Just to make things worse for you, the basis of this endevor is to get a little more bass into the works, WITHOUT buying an actual guitar and especially WITHOUT buying a new Blueridge or Gold Tone tenor guitar, as seen on Reverb and at Elderly and supposedly easy to tune to uke fingering.
Because she said something about "TOO MANY INSTRUMENTS ALREADY." Blah blah blah.
I want to stay in that range, but use the more familiar uke chord shapes.
If you OK with just using the same shapes, but having to think for a second what chord you are playing, you can use Chicago Tuning: DGBE.
That is also the standard tuning for baritone ukulele and it's almost the same as standard bluegrass tuning, you just raise the first string from D to E (and no fifth string of course). It's also close to standard plectrum tuning, but then you tune the fourth string up from C to D as well.
You can then play all the same things when playing by yourself, but will have to transpose when playing with others. It makes buying strings easy!
Almost, but I can never wrap my head around the transposition when playing with others.
That's when you slap a capo at the fifth fret.
If you are dead set on playing from GCEA, I would personally start with trying a guitar set, using the fourth string for C, third string for E and the second string for A. I would then use a lighter gauge string for a reentrant high g. Since your plactrum banjo has a slightly longer scale than a standard guitar, it should work fine I would think.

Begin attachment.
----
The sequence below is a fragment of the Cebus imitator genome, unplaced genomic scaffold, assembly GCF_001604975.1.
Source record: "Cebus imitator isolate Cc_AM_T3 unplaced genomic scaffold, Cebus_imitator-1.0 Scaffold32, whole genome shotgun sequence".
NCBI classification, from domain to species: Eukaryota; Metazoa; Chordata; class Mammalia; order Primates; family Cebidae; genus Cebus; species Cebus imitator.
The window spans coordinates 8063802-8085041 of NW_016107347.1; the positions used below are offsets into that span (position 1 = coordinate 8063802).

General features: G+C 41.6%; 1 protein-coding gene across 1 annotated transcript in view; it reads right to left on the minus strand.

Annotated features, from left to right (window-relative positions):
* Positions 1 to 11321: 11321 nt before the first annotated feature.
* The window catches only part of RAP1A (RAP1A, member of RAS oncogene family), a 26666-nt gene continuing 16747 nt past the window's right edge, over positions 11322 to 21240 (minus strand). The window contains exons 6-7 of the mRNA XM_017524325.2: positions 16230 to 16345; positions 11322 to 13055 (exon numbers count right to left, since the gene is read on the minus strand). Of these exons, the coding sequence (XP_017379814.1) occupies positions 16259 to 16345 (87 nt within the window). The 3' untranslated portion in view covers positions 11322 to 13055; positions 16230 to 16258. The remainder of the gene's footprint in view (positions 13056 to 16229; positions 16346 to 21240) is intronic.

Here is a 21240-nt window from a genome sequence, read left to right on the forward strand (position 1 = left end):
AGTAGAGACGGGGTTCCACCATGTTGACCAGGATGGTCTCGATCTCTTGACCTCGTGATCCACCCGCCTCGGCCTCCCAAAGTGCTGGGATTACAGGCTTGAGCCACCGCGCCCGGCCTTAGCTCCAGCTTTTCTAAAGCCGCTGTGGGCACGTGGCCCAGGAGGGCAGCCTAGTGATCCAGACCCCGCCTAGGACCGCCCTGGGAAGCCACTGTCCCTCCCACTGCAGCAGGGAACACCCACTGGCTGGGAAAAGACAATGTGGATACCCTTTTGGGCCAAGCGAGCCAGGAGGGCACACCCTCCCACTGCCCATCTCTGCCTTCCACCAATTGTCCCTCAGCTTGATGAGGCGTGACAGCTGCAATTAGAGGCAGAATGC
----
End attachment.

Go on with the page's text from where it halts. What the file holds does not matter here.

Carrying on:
You may very well need to adjust the slots in your bridge and nut.
Disclaimer: I have never tried this, I'm just thinking out loud what I would do in your situation.
EDIT: You could of course also use the fifth string of a guitar set for a low G. Not sure why my spontaneous thinking was going for a high g..
In the 2nd place, it seems as if you could use a guitar 5th(which is "A" at about 24.5 inches, for a nice low G as your 4th, and a guitar 4th as your 3rd, a 3rd as your second, and a 2nd as your first.
Tried Mike's advice, but George is right, that A was all the way to F sharp and half but I knew it wouldn't go any further.
I'll either search for a single or get myself a capo.
What gauge string did you use for the A string? The way I was thinking of it, I would have the pitch of the first string right between the third and the second string of a plectrum or bluegrass set. The second string of a guitar set or the third string of a plectrum/bluegrass banjo set should work fine for this.
I think you might have been trying to get the first string up a full octave higher than what Mike and I recommended? That would put the first string in the same pitch as the first string of a jazz tenor banjo, which would of course be way too much tension.
I've tried just about everything between .009 and .012, everything breaks.
I'm going to suck it up, put on a capo and just be glad I haven't put out an eye.
Tuning to Chicago and using a capo will work fine, but I still think you are missing what I am trying to explain. If you really want to get to GCEA, I would recommend going LOWER in pitch than Chicago tuning, not higher. Try a string around 0.16 for the A.